Butte, Montana – The Cabbage Patch

Butte’s forgotten ghetto

Butte is a consolidated city county and the county seat of Silver Bow County, Montana, United States. Established in 1864 as a mining camp in the northern Rocky Mountains on the Continental Divide, Butte experienced rapid development in the late-nineteenth century and was Montana’s first major industrial city. In its heyday, it was one of the largest copper boomtowns in the American West.

Butte, Montana is most often referred to as “The Richest Hill on Earth.” This name was given to the area by Marcus Daly, one of the infamous Copper Kings, who had the vision to establish a smelter larger than any in the area had built as the Anaconda Copper Mine and Smelter. Thousands of miners were attracted to the area and with such a large population there was no shortage of nefarious activity occurring throughout the city. The alcohol flowed and Butte’s red light district was booming. The town was described as smoke-ridden and sulfurous.

The Cabbage Patch was a shanty town of the 1800s in Butte. The “Patch” was home to bootleggers, drunks, prostitutes, poor families, newly arrived immigrants, widows with children, criminals, and other down-on-their-luck residents. The name Cabbage Patch originated from the predominant diet of its inhabitants, cheap cabbage.

The Cabbage Patch was a rough-and-tumble neighborhood of about 250 hardscrabble shacks most with dirt floors, There was no running water and sewage ran through the community. No city in Montana had such a vast gulf between rich and poor than Butte. Home to millionaires and paupers, it was a city of contrast. Between 1880 and 1940, the Cabbage Patch saw at least 20 murders and countless other crimes such as thefts, arsons, gang heists, and other misdeeds that helped Butte earn its reputation as one of the darkest corners in all of Montana.

There was a tremendous amount of crime, gangs, and drug problems. With the drinking, shooting, and stealing, it was a rough place to call home. Many had migrated here from other countries and it was so transient that it was hard to know how many people lived there. A lot of folks in the Patch suffered from mental illness. Criminals on the run from police would always lay low in the Patch.

There were also just the poor families trying to survive and they did their best to take care of their children and watch out for each other. Now the Cabbage Patch is gone, most of it turned into low-income apartments. A small section of the old shacks has been preserved as a remembrance of the hard times there.

There are areas that are considered haunted. One of the shacks has a ghost there named Tess. She seems to reach out to others, primarily to young mothers and children. Visitors o the shack bring her dresses and the children draw pictures of her. They bring her cupcakes and dolls.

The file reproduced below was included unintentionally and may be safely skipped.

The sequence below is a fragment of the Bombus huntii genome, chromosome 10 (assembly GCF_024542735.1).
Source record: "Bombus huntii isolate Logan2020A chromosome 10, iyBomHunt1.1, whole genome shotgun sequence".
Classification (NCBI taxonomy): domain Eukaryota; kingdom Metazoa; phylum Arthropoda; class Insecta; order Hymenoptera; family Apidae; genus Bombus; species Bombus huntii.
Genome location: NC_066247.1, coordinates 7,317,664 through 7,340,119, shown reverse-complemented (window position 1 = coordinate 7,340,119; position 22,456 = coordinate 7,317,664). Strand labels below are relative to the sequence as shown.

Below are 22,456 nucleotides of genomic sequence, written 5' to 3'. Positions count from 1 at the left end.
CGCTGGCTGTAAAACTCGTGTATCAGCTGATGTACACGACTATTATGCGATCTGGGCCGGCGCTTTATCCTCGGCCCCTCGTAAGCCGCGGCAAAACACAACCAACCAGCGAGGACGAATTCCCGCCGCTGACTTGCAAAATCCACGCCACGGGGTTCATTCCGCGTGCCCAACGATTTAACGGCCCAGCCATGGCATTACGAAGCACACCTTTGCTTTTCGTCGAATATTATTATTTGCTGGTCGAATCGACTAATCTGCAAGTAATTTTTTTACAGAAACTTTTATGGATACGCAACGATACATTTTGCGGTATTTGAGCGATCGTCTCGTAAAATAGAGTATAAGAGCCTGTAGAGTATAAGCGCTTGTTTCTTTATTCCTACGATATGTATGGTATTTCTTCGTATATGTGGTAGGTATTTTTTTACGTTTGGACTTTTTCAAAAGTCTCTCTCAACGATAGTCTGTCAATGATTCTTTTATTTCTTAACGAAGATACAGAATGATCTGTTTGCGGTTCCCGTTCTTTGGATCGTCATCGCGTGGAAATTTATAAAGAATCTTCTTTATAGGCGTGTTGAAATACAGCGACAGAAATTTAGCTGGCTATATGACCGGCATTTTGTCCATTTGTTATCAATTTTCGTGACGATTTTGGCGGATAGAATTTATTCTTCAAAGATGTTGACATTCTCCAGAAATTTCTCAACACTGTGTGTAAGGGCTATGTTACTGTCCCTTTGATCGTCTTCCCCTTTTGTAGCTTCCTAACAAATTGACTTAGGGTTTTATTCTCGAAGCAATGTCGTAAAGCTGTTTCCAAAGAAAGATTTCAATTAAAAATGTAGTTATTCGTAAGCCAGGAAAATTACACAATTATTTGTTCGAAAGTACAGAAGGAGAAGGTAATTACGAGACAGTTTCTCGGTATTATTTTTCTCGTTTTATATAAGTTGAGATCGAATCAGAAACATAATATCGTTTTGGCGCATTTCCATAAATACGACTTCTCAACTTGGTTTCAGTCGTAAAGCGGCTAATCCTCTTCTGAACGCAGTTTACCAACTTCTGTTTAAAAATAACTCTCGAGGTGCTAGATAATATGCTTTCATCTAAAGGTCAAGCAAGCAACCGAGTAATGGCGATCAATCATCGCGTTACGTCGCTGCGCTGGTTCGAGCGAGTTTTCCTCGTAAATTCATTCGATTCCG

There has been a historical account written about the Cabbage Patch of Butte. Great Falls journalist and writer Jake Sorich explores this fascinating neighborhood in his debut book by digging through newspaper archives and speaking to people who lived in the Patch or had direct relatives who lived and worked there. Some of the characters mentioned include Jimmy July, the only naturalized Chinese citizen in Montana in the late 1800s;

Mexicali Rose, the so-called “Queen of the Cabbage Patch”; and Pete O’Hara, the “King of the Cabbage Patch,” whose house was known by authorities as the place where there would be at least one shooting per week for a brief period in the 1920s before it eventually was torn down. The book also details some of the Cabbage Patch’s heroes,

such as standout football star Joe Tomich, who went on to have a stellar collegiate career at Oregon State University, famed boxer Dixie LaHood, and vaudeville Broadway star-turned-movie-actor Josip Elic (also known in Butte as Joseph Elich). His most notable movie role was starring as Bancini in the film “One Flew Over the Cuckoo’s Nest.” But after 1940, the Cabbage Patch came down and was gone forever. What happened? Where did the residents go? What led to this shift in the Butte slum’s landscape?

I learned about the Cabbage Patch by watching the Travel Channel’s TV series “Ghosts of Devil’s Perch”. It is about a paranormal investigation of Butte, Montana initiated by city officials. One of the episodes has them dealing with hauntings in the “Patch”.

Further Reading


Visit Southwest Montana
Lively Times
NBC Montana

Author: Doyle

I was born in Atlanta, moved to Alpharetta at 4, lived there for 53 years and moved to Decatur in 2016. I've worked at such places as Richway, North Fulton Medical Center, Management Science America (Computer Tech/Project Manager) and Stacy's Compounding Pharmacy (Pharmacy Tech).

Leave a Reply

%d bloggers like this: